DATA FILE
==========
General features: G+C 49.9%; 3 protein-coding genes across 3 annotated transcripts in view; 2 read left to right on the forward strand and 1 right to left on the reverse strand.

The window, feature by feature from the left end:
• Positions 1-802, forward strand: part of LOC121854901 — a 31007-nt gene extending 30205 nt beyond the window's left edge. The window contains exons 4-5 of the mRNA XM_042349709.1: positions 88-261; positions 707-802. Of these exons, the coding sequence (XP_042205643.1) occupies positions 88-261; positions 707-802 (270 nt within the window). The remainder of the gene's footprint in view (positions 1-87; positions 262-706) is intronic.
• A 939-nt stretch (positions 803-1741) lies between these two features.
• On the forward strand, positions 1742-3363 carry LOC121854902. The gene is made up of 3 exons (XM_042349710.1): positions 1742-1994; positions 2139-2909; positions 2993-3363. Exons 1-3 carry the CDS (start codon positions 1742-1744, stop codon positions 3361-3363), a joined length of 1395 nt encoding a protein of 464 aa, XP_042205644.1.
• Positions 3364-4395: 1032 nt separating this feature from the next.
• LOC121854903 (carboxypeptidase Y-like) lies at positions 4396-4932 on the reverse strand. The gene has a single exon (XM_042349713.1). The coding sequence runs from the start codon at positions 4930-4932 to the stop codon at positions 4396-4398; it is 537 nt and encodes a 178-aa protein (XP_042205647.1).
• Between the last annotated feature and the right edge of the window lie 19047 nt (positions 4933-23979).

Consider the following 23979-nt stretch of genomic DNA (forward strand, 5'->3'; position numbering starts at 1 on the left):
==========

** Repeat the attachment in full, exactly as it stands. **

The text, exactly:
General features: G+C 49.9%; 3 protein-coding genes across 3 annotated transcripts in view; 2 read left to right on the forward strand and 1 right to left on the reverse strand.

The window, feature by feature from the left end:
• Positions 1-802, forward strand: part of LOC121854901 — a 31007-nt gene extending 30205 nt beyond the window's left edge. The window contains exons 4-5 of the mRNA XM_042349709.1: positions 88-261; positions 707-802. Of these exons, the coding sequence (XP_042205643.1) occupies positions 88-261; positions 707-802 (270 nt within the window). The remainder of the gene's footprint in view (positions 1-87; positions 262-706) is intronic.
• A 939-nt stretch (positions 803-1741) lies between these two features.
• On the forward strand, positions 1742-3363 carry LOC121854902. The gene is made up of 3 exons (XM_042349710.1): positions 1742-1994; positions 2139-2909; positions 2993-3363. Exons 1-3 carry the CDS (start codon positions 1742-1744, stop codon positions 3361-3363), a joined length of 1395 nt encoding a protein of 464 aa, XP_042205644.1.
• Positions 3364-4395: 1032 nt separating this feature from the next.
• LOC121854903 (carboxypeptidase Y-like) lies at positions 4396-4932 on the reverse strand. The gene has a single exon (XM_042349713.1). The coding sequence runs from the start codon at positions 4930-4932 to the stop codon at positions 4396-4398; it is 537 nt and encodes a 178-aa protein (XP_042205647.1).
• Between the last annotated feature and the right edge of the window lie 19047 nt (positions 4933-23979).

Consider the following 23979-nt stretch of genomic DNA (forward strand, 5'->3'; position numbering starts at 1 on the left):